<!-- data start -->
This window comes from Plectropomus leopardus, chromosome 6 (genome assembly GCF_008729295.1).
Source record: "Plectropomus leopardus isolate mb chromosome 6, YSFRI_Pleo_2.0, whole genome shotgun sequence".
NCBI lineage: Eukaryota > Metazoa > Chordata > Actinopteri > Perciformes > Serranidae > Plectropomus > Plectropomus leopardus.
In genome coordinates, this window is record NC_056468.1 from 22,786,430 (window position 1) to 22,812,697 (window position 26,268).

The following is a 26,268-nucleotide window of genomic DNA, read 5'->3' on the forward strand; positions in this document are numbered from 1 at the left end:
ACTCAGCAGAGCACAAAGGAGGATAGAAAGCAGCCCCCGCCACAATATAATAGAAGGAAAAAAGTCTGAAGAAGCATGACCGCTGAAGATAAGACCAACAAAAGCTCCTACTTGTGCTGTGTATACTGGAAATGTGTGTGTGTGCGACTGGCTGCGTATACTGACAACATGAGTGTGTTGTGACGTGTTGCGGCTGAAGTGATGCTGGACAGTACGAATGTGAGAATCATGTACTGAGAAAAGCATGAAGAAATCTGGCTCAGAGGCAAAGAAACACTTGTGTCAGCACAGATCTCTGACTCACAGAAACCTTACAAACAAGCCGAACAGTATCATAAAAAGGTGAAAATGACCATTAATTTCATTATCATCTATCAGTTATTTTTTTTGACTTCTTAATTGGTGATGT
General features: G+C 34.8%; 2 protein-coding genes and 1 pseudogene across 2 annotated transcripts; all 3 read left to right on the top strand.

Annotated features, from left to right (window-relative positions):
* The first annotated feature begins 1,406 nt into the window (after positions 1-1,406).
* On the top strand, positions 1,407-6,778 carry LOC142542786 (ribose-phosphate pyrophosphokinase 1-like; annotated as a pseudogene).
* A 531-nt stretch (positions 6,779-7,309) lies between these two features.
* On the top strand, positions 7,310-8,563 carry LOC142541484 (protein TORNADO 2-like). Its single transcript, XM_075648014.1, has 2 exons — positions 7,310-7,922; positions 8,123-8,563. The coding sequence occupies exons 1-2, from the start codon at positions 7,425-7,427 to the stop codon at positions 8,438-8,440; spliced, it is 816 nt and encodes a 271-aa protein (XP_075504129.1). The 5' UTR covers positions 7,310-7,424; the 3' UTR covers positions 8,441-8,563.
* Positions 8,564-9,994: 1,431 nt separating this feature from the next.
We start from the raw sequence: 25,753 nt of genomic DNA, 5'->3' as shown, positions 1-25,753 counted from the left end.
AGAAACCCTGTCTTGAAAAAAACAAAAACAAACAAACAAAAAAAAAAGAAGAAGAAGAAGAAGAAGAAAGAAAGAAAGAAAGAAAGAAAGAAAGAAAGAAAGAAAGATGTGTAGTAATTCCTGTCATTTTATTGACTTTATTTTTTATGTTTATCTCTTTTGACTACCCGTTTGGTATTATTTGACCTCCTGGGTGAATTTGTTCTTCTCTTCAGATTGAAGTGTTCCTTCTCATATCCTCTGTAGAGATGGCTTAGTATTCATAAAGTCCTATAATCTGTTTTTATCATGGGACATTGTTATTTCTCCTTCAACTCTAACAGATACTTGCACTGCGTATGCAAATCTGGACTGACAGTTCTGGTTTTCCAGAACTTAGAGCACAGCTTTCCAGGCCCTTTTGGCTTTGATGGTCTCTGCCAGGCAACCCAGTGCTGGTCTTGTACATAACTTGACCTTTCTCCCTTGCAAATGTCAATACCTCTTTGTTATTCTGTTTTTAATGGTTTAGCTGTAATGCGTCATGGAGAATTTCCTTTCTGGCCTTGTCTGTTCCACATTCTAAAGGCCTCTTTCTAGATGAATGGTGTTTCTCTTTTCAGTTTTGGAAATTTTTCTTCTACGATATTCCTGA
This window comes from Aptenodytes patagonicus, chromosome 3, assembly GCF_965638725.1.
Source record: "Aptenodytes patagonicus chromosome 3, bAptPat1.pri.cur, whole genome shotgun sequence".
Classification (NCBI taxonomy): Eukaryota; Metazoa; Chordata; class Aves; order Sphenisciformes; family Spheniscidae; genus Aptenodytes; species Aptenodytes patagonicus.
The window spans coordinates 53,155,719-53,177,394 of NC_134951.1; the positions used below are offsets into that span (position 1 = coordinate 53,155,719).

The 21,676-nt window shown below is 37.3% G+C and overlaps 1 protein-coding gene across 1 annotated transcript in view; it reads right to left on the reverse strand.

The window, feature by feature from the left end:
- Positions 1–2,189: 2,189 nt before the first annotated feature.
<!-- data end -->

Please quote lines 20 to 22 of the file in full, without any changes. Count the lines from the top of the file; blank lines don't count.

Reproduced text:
The 21,676-nt window shown below is 37.3% G+C and overlaps 1 protein-coding gene across 1 annotated transcript in view; it reads right to left on the reverse strand.

The window, feature by feature from the left end:
- Positions 1–2,189: 2,189 nt before the first annotated feature.